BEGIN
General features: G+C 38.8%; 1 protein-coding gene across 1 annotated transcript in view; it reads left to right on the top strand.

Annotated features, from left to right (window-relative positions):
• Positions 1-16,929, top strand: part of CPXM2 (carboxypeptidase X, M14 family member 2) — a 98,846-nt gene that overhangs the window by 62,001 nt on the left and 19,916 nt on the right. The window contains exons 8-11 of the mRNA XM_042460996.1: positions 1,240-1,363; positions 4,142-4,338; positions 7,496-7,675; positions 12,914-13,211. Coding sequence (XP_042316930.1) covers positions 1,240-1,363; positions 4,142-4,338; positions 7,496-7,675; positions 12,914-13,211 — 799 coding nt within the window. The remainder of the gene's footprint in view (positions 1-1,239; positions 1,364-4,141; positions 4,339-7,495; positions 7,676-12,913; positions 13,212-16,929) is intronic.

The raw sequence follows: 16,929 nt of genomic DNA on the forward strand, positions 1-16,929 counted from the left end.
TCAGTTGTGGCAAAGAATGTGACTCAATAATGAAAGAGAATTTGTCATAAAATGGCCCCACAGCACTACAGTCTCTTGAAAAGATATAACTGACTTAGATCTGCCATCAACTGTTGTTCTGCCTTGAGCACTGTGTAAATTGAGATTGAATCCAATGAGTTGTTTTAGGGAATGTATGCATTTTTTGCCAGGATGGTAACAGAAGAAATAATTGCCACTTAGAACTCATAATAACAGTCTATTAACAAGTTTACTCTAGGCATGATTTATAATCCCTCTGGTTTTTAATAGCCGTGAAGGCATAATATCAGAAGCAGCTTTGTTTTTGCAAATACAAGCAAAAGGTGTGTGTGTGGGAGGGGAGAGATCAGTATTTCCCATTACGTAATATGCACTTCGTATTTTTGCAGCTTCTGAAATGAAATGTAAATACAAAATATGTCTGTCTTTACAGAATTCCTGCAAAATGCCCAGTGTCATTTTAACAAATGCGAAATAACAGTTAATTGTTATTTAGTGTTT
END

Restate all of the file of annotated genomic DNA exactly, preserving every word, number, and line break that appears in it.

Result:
General features: G+C 38.8%; 1 protein-coding gene across 1 annotated transcript in view; it reads left to right on the top strand.

Annotated features, from left to right (window-relative positions):
• Positions 1-16,929, top strand: part of CPXM2 (carboxypeptidase X, M14 family member 2) — a 98,846-nt gene that overhangs the window by 62,001 nt on the left and 19,916 nt on the right. The window contains exons 8-11 of the mRNA XM_042460996.1: positions 1,240-1,363; positions 4,142-4,338; positions 7,496-7,675; positions 12,914-13,211. Coding sequence (XP_042316930.1) covers positions 1,240-1,363; positions 4,142-4,338; positions 7,496-7,675; positions 12,914-13,211 — 799 coding nt within the window. The remainder of the gene's footprint in view (positions 1-1,239; positions 1,364-4,141; positions 4,339-7,495; positions 7,676-12,913; positions 13,212-16,929) is intronic.

The raw sequence follows: 16,929 nt of genomic DNA on the forward strand, positions 1-16,929 counted from the left end.
TCAGTTGTGGCAAAGAATGTGACTCAATAATGAAAGAGAATTTGTCATAAAATGGCCCCACAGCACTACAGTCTCTTGAAAAGATATAACTGACTTAGATCTGCCATCAACTGTTGTTCTGCCTTGAGCACTGTGTAAATTGAGATTGAATCCAATGAGTTGTTTTAGGGAATGTATGCATTTTTTGCCAGGATGGTAACAGAAGAAATAATTGCCACTTAGAACTCATAATAACAGTCTATTAACAAGTTTACTCTAGGCATGATTTATAATCCCTCTGGTTTTTAATAGCCGTGAAGGCATAATATCAGAAGCAGCTTTGTTTTTGCAAATACAAGCAAAAGGTGTGTGTGTGGGAGGGGAGAGATCAGTATTTCCCATTACGTAATATGCACTTCGTATTTTTGCAGCTTCTGAAATGAAATGTAAATACAAAATATGTCTGTCTTTACAGAATTCCTGCAAAATGCCCAGTGTCATTTTAACAAATGCGAAATAACAGTTAATTGTTATTTAGTGTTT